When it comes to selling a house all homeowners think it’s worth more than it really is. Yet a 4,000 square foot house on an acre lot surrounded by similar houses is going to be worth more than a similar house built on a small, teardown lot that has 60-year-old 1,500 square foot ramblers surrounding it. Yet when homeowners see the former house sell for a certain price they think their house, the latter example, is worth the same.
The same is true with small businesses when it comes time to sell. I wrote last year about the pricing of middle-market companies and an article in the Zachary Scott newsletter titled “8 is the new 6” (referring to multiples of EBITDA on middle-market deals). I’m seeing more and more owners of small businesses ($3-10 million or so in sales) thinking their company is going to be priced the same as a $50-100 million firm.
Now what adds some sanity to this are the banks. They are not investors so they won’t let prices to be bid up too much (more on this later).
Sellers must be perusing the Internet and getting their heads filled with info on larger deals. It’s always been a good story to say when an owner sees in the Wall Street Journal that a $400 million company in their industry sells for 9X EBITDA and expects their small business will also sell for 9X EBITDA (it won’t). Or perhaps they figure the prices for business have skyrocketed like the stock market.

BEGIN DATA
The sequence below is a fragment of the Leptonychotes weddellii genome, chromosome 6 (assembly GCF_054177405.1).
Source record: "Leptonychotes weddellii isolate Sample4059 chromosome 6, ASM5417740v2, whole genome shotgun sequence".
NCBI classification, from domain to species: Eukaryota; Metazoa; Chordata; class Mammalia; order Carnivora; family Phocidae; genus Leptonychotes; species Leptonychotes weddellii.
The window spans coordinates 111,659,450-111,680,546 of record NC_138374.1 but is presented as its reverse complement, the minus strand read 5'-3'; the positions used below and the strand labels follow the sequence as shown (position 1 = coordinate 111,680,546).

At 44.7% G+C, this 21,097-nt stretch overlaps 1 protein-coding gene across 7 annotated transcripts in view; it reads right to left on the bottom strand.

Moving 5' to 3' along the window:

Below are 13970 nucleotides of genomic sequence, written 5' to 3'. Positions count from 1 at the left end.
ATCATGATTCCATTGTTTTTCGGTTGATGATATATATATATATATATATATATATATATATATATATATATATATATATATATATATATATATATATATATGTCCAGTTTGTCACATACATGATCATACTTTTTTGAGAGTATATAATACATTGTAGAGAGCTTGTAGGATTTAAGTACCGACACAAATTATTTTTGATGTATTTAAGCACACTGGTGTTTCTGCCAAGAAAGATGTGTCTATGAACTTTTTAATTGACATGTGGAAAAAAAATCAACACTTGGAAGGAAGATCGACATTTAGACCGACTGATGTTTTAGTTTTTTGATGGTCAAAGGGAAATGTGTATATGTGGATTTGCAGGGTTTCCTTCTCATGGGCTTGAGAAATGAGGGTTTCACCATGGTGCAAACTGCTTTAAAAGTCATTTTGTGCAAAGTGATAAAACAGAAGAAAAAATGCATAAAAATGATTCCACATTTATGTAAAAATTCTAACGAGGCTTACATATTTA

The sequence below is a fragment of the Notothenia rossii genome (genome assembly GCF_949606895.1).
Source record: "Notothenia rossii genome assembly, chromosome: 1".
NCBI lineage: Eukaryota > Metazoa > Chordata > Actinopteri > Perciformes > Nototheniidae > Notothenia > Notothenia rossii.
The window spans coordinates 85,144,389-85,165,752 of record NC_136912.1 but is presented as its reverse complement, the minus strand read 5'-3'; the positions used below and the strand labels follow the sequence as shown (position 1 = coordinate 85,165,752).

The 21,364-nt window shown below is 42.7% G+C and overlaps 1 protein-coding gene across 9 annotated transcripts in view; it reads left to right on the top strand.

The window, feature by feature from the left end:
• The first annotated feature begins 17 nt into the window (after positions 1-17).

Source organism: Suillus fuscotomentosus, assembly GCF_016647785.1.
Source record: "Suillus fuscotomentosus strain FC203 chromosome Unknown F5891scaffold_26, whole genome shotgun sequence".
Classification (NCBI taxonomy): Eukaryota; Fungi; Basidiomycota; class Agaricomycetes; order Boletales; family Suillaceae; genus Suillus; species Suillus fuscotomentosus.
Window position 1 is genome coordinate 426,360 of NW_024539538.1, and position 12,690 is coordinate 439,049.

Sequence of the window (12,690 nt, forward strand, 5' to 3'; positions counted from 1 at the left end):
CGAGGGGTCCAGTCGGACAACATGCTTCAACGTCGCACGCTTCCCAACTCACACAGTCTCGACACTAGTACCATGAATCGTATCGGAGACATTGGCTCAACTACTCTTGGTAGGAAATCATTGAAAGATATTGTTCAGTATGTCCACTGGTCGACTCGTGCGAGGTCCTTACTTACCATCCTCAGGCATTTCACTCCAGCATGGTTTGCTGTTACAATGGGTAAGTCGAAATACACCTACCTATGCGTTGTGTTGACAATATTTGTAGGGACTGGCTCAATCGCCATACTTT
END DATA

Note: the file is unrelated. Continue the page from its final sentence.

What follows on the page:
In the last few weeks owners (of companies doing $3-10 million in sales. or less) have said to me:
- I heard my business is worth 5-7X EBITDA.
- I expect to sell my business for 6X total cash flow (profit or EBITDA plus owner salary).
- I want to sell for one times annual revenue (98% of the time revenue and price are completely unrelated).
Some real life examples of businesses my clients have seen include:
- A highly technical service business requiring the owner to do much of the technical work, the asking price is about 7X profit (after a modest owner salary).
- A firm with volatile sales, low earnings and an owner who thinks he should get one times revenue.
- A seller who wants to sell, take the money and keep the job (and very high salary) of running the business.
- The owner of a business whose sales have been declining for four years and while it’s still profitable he won’t share any information until a buyer shows him he can pay the asking price all in cash (now how is a bank going to make a decision without seeing financial information?).
A small glitch to a $100 million business (a machine breaks) could be a catastrophe to a $5 million business. One key employee leaving out of 500 total employees won’t matter. One key employee out of 25 could have a huge impact. These are just a couple of the reasons for the pricing differences.
And speaking of banks, back to our sanity test. Banks are in business to be paid back and they have certain rules they must follow. Of prime importance to a buyer or seller is the debt coverage ratio. Most banks minimum is 1.25:1 (meaning $125 of profit for every $100 of loan payments). Good bankers won’t go near the 1.25:1 ratio. They’ll want a ratio of at least 1.5:1 (and I say the smaller the deal the higher the ratio should be).